Risk of more frequent side effects in kids

Yet higher risk of severe or more frequent side effects may still be an issue in under-12s, Zeichner noted. Children have a more robust immune response than older people, and while this may be a positive for efficacy, it could be an issue with safety, experts explained. However, children have less severe Covid-19 symptoms, so mRNA vaccine-related side effects may also not be as severe in kids, Diekema, who is also an attending physician at Seattle Children’s Hospital in Washington, said. Studies show the difference in disease severity in children and adults could be due to pre-existing coronavirus antibodies, immunosenescence, or comorbidities, among other factors.

Severe side effects acceptable in adults may not be so for under-12s, Nikolai Petrovsky, PhD, said, a professor at Flinders University College of Medicine and Public Health in Adelaide, Australia. In 2010, certain seasonal influenza vaccines were not used in children aged 6 months to 8 years because of febrile seizure concerns due to fever, even though it was used in older recipients, Petrovsky added. Since Covid-19 disease severity is lower in under-12s, the vaccine safety bar is higher, Yildirim, who is also a professor in pediatrics and global health at Yale School of Medicine, said. On 3 September, the UK's Joint Committee on Vaccination and Immunisation noted it would not recommend universal vaccination of adolescents aged 12-15 years because the "margin of benefit is considered too small".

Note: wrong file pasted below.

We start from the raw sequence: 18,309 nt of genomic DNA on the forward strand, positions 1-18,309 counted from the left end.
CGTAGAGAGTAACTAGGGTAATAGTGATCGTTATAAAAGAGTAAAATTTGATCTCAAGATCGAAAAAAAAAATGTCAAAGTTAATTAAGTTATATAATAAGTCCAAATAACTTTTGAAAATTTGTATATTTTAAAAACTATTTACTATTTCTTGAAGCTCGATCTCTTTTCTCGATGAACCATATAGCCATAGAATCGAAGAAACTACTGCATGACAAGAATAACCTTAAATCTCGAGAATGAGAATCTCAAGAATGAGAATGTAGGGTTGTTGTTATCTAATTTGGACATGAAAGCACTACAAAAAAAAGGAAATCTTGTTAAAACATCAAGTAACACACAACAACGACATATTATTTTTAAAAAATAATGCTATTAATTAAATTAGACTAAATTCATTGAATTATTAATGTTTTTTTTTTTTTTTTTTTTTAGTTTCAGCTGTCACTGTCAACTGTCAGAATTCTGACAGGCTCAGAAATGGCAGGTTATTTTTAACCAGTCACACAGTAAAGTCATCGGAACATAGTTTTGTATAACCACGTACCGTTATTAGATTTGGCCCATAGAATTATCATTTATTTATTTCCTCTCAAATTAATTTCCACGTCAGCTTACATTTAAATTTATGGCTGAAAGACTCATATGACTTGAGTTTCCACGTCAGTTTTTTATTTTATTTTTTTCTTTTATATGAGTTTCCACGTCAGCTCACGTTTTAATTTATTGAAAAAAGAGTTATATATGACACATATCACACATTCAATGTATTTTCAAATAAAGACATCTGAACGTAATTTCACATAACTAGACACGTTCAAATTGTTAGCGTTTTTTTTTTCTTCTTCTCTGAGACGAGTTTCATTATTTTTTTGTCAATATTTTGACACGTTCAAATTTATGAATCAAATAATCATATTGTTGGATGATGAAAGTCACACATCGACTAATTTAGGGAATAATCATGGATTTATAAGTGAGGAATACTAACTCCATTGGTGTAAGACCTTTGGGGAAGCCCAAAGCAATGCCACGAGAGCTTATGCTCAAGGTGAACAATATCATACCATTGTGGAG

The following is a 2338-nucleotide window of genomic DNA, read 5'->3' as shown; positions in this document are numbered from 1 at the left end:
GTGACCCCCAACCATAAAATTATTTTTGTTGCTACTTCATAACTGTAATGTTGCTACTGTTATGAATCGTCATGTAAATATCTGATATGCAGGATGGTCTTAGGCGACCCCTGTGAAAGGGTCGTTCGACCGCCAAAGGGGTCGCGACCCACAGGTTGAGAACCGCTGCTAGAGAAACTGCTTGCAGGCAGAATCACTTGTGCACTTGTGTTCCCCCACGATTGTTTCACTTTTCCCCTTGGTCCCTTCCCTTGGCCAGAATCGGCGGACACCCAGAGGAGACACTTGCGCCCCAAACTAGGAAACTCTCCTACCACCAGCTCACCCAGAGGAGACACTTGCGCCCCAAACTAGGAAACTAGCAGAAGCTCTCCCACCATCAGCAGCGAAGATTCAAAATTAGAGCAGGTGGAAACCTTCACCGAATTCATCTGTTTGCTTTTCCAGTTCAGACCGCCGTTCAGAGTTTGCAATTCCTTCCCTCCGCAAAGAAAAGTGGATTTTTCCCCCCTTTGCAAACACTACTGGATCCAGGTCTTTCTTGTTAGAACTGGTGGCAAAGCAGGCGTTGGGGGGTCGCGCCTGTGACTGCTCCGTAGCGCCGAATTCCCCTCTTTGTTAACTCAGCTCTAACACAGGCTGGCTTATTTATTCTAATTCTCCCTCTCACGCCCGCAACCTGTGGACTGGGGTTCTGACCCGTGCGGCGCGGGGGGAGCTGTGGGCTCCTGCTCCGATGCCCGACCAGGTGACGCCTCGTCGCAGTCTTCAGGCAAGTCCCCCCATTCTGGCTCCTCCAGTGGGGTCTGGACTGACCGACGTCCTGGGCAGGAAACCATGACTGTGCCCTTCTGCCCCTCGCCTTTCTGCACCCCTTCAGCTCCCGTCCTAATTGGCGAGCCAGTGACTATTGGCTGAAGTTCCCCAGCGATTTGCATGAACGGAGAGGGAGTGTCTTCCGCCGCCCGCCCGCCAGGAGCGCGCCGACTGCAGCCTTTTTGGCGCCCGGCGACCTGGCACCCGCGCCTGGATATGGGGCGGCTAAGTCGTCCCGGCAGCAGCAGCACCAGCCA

Eye on unique safety issues needed

Covid-19 can manifest in a distinct manner in children which could also mean unique vaccine-related side effects, Zeichner noted. Multisystem inflammatory syndrome in children (MIS-C) appears specifically in younger patients. This is caused by an immune response triggered by a SARS-CoV-2 infection which happens several weeks after an acute infection. The cause of MIS-C is still unclear and predicting who might have it is challenging as patients are previously healthy, University of Alabama professor of pediatrics Dr Randy Cron added. Indeed, very rare side effects may only surface once more are vaccinated, as is the experience with older recipients, Yildirim said.